The defense attorneys in the case are raising a First Amendment free exercise argument, saying that their clients' beliefs in psychic powers and their other practices are part of a sincerely held religious belief. Federal judges in other circuits have held that states cannot prohibit individuals from telling fortunes for pay, for example. The First Amendment exists to protect speech that allows people to engage in discussion on important issues, or issues that they think are worthwhile. Because the First Amendment, one of our fundamental rights is implicated, a court applied the "strict scrutiny" standard, which requires that the government demonstrate that it has a compelling interest (an interest of the highest order) to suppress or limit the speech, and that it is doing so in the most limited way with the narrowest means available. The cases in which federal judges have upheld the rights of fortune tellers, astrologers, clairvoyants and other "crafty science" practitioners to "speak" under the First Amendment include Argello v. City of Lincoln (143 F.3d 1152 (8th Cir. 1998)),(upholding the right of the plaintiff to tell fortunes for pay). See also a prior Law and Magic post here.
However, while the First Amendment is liberal in its protection of speech and belief, it does not protect criminal conduct. What is at issue here may be instead a law of general applicability, a law that is neutral in terms of its application to everyone. If so, if it applies to everyone regarding of his or her beliefs or speech, then the defendants here have a much less convincing argument that they are being targeting for their religious beliefs. The judge in Trimble v. City of New Iberia makes just this point.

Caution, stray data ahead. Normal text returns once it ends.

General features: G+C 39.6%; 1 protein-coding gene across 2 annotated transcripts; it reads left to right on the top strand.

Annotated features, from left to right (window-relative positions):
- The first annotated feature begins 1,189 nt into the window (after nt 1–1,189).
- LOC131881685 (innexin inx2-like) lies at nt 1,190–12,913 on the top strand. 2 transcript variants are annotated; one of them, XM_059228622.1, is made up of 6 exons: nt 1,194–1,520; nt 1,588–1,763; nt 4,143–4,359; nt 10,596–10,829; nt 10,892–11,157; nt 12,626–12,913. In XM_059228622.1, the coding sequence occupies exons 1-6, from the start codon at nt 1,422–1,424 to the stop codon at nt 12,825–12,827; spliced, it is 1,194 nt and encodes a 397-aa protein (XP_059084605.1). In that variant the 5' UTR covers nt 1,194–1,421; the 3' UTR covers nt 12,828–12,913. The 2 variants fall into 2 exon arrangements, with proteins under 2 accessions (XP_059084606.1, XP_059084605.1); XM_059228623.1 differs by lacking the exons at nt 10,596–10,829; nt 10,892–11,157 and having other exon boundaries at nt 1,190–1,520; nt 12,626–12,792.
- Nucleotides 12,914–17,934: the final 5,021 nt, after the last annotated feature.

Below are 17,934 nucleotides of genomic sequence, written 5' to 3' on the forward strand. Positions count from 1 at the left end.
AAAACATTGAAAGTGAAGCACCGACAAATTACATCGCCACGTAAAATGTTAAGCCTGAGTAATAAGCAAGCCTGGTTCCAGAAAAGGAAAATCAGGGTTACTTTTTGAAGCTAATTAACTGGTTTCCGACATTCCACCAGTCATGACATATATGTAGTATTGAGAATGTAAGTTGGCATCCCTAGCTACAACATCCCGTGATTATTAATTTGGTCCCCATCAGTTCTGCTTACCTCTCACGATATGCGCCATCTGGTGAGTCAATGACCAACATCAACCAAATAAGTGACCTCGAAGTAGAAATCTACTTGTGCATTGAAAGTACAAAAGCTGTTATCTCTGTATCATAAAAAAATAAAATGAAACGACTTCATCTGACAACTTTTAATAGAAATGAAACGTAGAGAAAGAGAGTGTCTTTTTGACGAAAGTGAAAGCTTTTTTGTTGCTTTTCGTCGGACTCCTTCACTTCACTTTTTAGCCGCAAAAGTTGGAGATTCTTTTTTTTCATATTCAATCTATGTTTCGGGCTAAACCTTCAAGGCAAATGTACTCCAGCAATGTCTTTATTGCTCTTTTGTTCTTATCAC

For purposes of plaintiffs' motion, the Court will accept the City's position and assume that consumer protection is a compelling state interest. Therefore, the validity of the Ordinance depends on whether it is reasonably necessary to achieve the City's compelling interest. Plaintiffs argue that consumer protection against fraud and unfair trade practices is already provided under state law in the Louisiana Unfair Trade Practices Act, La. R.S. 51:1401 et. seq. Plaintiffs assert that to the extent fortunetelling and the like may be unfair or deceptive, they are already prohibited by state law. The Supreme Court has pointed out that the "existence of adequate content-neutral alternatives undercuts significantly" the government's position that its challenged legislation is reasonably necessary to achieve its interests. R. A. V., 505 U.S. at 395. If the City were concerned about protecting consumers who solicit the services of the plaintiffs, the City could have enacted legislation similar to the Louisiana Unfair Trade Practices Act.
Trimble v. City of New Iberia, 73 F. Supp. 2d 659 (U.S.D.C., W.D. La., Lafayette-Opelousas Div., 1999)(boldface added by editor).
Incidentally, the First Amendment also does not necessarily protect speech "when it is the very vehicle of the crime itself." See Rice v. Paladin Enterprises, 128 F.3d 233 (4th Circ., 1997) at 244.
The case may depend on the language of the statute under which the defendants were charged as well as what the prosecutors can prove the defendants actually did.